Problem: I personally don’t see any problems whatsoever, but those crabby ACLU people did, as well as some humanitarian groups and non-profits like L.O.V.E.L.O.R.N. were all up in arms, if not in someone else’s arms.

8. Estrogen-laced chocolate.

Explanation: It was thought that this food of choice for most women could really pack a punch if it was infused with those crazy hormones that are intrinsic in our XX makeup, making us women to be reckoned with...or else.

Problem: Silly men. This is a repetitive product! Women have long known about the medicinal properties of chocolate. There is no need to enhance an already perfect supplement.

Monday, July 4, 2011

RE: O Captain! (Crunch) My Captain!...humor about that crunching sound...

O Captain! (Crunch) My Captain!

CRUNCH. At first glance, in and of itself, this is a fairly innocuous word. I would even go so far as to say it’s a positive word, evoking gastronomical imagery of fresh, sassy food infused with texture.

(The Food Network has noticeably expanded my vocabulary and my waistline.)

Crunch has the added bonus of providing a bevy of onomatopoeic opportunities. This includes an English terminology refresher course on what the heck onomatopoeia is (when the word represents the sound) and how to spell this blasted term that flouts all spelling conventions.

I would like to offer a different spin on the word “crunch” with my own “MeSpeak” when talking about how my body feels after exertion.

A simple sentence illustrating this meaning might be:

“Man, I am experiencing a skosh bit of stiffness and I’m crunchy after that work-out.” This renders the connotative meaning of crunch to be tight.

Granted, I didn’t use crunch in the usual context and I even added a “y” not before an “i” or followed by an “e” with a side of “s,” but that’s the connotative fun of it all.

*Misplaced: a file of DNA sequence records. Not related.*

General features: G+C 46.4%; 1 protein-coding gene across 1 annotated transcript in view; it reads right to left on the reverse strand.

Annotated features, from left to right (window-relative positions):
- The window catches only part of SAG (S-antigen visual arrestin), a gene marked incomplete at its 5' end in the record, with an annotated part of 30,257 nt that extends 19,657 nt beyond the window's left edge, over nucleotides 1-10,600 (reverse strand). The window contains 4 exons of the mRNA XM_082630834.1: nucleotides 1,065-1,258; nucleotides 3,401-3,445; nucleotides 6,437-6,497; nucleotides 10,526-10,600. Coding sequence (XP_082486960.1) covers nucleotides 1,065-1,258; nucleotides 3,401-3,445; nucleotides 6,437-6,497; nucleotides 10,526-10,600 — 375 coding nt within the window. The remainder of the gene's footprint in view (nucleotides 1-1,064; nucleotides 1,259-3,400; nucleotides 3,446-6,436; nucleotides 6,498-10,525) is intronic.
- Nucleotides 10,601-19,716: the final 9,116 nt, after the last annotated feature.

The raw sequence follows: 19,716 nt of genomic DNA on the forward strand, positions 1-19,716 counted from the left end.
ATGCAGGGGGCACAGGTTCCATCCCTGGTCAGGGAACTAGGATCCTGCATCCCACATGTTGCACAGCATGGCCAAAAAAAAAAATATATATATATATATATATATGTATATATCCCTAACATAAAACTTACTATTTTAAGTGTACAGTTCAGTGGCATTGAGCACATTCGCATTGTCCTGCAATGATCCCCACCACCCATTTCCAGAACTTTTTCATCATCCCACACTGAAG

The utterance of crunch does not really possess all that much life-changing emotional meaning or mood until…

Duhn, duhn, duhn…

…you consider its application to eating. As anybody who has ever sat in a crowded movie theater next to a soda-swilling, popcorn-chomping patron can tell you, you can connote the heck out of the word “crunch” when that business is going on.

A simple sentence demonstrating this might be:

“She thought to herself, Gosh, if he doesn’t stop chewing like that, I am going to clock him on the head with my purse until I hear something crunch.”

Of course, this reaction may seem a wee bit violent. I posit that the crunch auditory assault situation elicits just such a response from generally gentle persons, forcing them to turn their yin-yang jewelry backwards, zip their sweaters over their peace sign teeshirts and pretend to get into a different car than the electric one with the “Coexist” bumpersticker.

But they’re not responsible for their actions because this is a syndrome that can’t be helped. They didn’t choose to feel this way. It’s in their DNA. As surely as they inherited, say, stunning blue eyes, they may have inherited this unpleasantly prevalent reaction to crunchy food. In point of fact, this is a syndrome with its own acronym because I have helpfully created both.

Thus, it’s the same word as the word. C.R.U.N.C.H.


Although popcorn and other ambiguously caloric foods may qualify as the culprit, bringing about an attack of C.R.U.N.C.H., it is more frequently health foods that are the real perpetrator here.

It doesn’t even matter if someone closes their mouth while they’re eating these torturous victuals which necessitate excess mastication. Healthful offerings are just as high-decibel whether the maw is open or closed.

Crunchy foods garner the attention of my own husband, who normally enjoys the ability to accept any noise level due to his life-long status as a rock ‘n’ roll musician, suffering the resultant collateral damage that is hearing loss.

Let someone (and this someone is usually moi) “fire up” a carrot and this habitually mellow man turns into a high frequency detecting, cranky Chihuahua, exhibiting the same combative tendencies. With my first bite his ears go up, his head whips around, and he launches the detonation sequence on his patented I-will-give-you-one-minute-to-eat-that-item death ray glare.

I’ve been known to transport a cellophaned bag of those luscious baby carrots into the bathroom, just so I can enjoy them in a judgment-free zone where comments like, “Are you about done with those?” and “How many are in that bag anyway?” don’t machine gun away at me every three seconds, harshing my carotene mellow.

(Okay, I am a bit prone to hyperbole. It was the bedroom, not the bathroom.)

The real problem with C.R.U.N.C.H. is that you don’t seem to know you have it until someone helpfully points out to you how annoying crunching can be.

You’re welcome.